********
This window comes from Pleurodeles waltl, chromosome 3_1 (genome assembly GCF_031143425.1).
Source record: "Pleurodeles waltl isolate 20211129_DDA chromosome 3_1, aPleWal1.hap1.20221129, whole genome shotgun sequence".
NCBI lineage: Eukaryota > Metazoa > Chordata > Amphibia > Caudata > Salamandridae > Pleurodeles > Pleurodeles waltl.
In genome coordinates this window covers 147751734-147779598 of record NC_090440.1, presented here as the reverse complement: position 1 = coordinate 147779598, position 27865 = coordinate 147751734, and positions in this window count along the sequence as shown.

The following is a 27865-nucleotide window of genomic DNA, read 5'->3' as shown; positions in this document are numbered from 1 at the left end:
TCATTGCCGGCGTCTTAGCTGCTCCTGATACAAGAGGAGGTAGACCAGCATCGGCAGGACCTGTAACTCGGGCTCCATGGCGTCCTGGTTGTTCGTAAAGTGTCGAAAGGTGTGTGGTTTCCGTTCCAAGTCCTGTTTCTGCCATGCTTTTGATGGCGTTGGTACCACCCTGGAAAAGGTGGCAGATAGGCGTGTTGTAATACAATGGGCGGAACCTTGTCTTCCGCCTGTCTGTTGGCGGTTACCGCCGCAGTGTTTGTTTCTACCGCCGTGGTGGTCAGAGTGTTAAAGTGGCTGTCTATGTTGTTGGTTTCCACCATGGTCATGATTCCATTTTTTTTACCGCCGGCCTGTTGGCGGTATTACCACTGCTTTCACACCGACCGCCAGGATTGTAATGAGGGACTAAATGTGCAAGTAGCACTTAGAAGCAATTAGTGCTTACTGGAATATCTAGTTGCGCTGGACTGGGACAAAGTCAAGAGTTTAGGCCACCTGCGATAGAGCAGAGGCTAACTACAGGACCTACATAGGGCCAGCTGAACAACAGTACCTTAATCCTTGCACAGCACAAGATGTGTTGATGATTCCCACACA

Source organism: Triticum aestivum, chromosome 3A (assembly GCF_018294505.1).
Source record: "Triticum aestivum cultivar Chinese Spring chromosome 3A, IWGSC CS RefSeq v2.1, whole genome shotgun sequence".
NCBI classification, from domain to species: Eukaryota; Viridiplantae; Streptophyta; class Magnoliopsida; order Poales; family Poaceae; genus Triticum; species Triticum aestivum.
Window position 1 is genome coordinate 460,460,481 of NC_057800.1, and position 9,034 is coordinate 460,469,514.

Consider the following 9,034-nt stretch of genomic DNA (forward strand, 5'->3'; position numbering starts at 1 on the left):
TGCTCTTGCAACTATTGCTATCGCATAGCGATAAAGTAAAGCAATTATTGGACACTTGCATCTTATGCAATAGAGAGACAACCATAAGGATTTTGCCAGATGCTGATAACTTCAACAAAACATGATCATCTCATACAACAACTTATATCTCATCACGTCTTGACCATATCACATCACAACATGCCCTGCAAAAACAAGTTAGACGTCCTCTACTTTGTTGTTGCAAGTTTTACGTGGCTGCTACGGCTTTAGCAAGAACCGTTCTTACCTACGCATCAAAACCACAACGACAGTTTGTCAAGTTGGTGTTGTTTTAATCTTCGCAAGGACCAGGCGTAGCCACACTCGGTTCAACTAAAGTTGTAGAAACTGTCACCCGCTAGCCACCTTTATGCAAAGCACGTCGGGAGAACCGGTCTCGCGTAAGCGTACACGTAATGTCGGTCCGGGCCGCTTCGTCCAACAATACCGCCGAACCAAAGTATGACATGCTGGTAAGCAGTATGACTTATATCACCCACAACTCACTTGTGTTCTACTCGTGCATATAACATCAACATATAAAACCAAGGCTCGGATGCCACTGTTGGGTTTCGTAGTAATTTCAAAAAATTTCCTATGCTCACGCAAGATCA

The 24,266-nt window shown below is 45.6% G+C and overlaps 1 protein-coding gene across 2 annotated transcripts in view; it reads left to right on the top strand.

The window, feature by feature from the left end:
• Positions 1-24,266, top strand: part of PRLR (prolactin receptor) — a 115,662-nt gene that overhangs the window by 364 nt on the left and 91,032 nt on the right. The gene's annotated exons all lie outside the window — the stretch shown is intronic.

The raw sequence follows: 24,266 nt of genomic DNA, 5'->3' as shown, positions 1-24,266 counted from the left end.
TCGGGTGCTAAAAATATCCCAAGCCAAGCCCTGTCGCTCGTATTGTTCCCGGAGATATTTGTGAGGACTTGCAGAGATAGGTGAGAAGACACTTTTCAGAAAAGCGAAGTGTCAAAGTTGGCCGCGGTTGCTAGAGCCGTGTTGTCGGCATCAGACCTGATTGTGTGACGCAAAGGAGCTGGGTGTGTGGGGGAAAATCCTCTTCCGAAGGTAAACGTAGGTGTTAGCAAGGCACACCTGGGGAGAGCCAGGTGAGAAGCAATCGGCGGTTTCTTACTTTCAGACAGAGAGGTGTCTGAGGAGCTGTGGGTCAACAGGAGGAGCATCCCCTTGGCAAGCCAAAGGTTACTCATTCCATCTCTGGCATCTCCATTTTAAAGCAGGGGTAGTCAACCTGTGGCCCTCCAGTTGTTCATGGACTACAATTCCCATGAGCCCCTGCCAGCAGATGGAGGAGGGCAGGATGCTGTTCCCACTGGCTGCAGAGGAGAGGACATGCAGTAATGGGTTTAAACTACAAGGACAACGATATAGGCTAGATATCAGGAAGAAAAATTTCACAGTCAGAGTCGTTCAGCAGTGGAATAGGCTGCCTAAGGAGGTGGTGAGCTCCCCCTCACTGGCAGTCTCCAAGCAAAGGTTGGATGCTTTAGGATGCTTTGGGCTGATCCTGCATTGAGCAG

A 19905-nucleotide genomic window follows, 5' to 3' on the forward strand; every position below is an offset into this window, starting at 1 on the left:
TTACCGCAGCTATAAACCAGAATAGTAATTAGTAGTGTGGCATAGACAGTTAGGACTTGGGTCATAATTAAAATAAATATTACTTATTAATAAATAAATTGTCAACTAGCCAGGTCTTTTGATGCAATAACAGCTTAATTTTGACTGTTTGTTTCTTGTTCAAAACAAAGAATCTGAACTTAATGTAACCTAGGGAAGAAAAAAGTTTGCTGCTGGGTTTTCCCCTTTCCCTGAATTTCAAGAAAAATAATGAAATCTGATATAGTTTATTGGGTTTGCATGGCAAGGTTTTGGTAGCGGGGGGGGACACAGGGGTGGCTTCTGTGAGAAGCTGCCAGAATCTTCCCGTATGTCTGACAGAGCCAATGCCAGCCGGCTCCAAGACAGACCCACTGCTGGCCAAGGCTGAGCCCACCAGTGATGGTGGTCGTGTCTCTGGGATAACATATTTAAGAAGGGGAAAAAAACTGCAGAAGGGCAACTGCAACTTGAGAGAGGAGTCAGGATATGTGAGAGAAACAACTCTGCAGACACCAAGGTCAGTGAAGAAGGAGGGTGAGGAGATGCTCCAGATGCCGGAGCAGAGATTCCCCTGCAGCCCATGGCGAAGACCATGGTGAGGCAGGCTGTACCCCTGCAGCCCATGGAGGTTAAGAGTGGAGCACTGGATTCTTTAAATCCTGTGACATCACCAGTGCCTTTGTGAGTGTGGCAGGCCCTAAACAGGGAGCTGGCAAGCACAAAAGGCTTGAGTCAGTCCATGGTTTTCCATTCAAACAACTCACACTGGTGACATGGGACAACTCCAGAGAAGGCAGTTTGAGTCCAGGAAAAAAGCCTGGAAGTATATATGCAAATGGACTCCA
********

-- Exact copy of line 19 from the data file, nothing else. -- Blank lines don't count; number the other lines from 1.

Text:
TTACCGCAGCTATAAACCAGAATAGTAATTAGTAGTGTGGCATAGACAGTTAGGACTTGGGTCATAATTAAAATAAATATTACTTATTAATAAATAAATTGTCAACTAGCCAGGTCTTTTGATGCAATAACAGCTTAATTTTGACTGTTTGTTTCTTGTTCAAAACAAAGAATCTGAACTTAATGTAACCTAGGGAAGAAAAAAGTTTGCTGCTGGGTTTTCCCCTTTCCCTGAATTTCAAGAAAAATAATGAAATCTGATATAGTTTATTGGGTTTGCATGGCAAGGTTTTGGTAGCGGGGGGGGACACAGGGGTGGCTTCTGTGAGAAGCTGCCAGAATCTTCCCGTATGTCTGACAGAGCCAATGCCAGCCGGCTCCAAGACAGACCCACTGCTGGCCAAGGCTGAGCCCACCAGTGATGGTGGTCGTGTCTCTGGGATAACATATTTAAGAAGGGGAAAAAAACTGCAGAAGGGCAACTGCAACTTGAGAGAGGAGTCAGGATATGTGAGAGAAACAACTCTGCAGACACCAAGGTCAGTGAAGAAGGAGGGTGAGGAGATGCTCCAGATGCCGGAGCAGAGATTCCCCTGCAGCCCATGGCGAAGACCATGGTGAGGCAGGCTGTACCCCTGCAGCCCATGGAGGTTAAGAGTGGAGCACTGGATTCTTTAAATCCTGTGACATCACCAGTGCCTTTGTGAGTGTGGCAGGCCCTAAACAGGGAGCTGGCAAGCACAAAAGGCTTGAGTCAGTCCATGGTTTTCCATTCAAACAACTCACACTGGTGACATGGGACAACTCCAGAGAAGGCAGTTTGAGTCCAGGAAAAAAGCCTGGAAGTATATATGCAAATGGACTCCA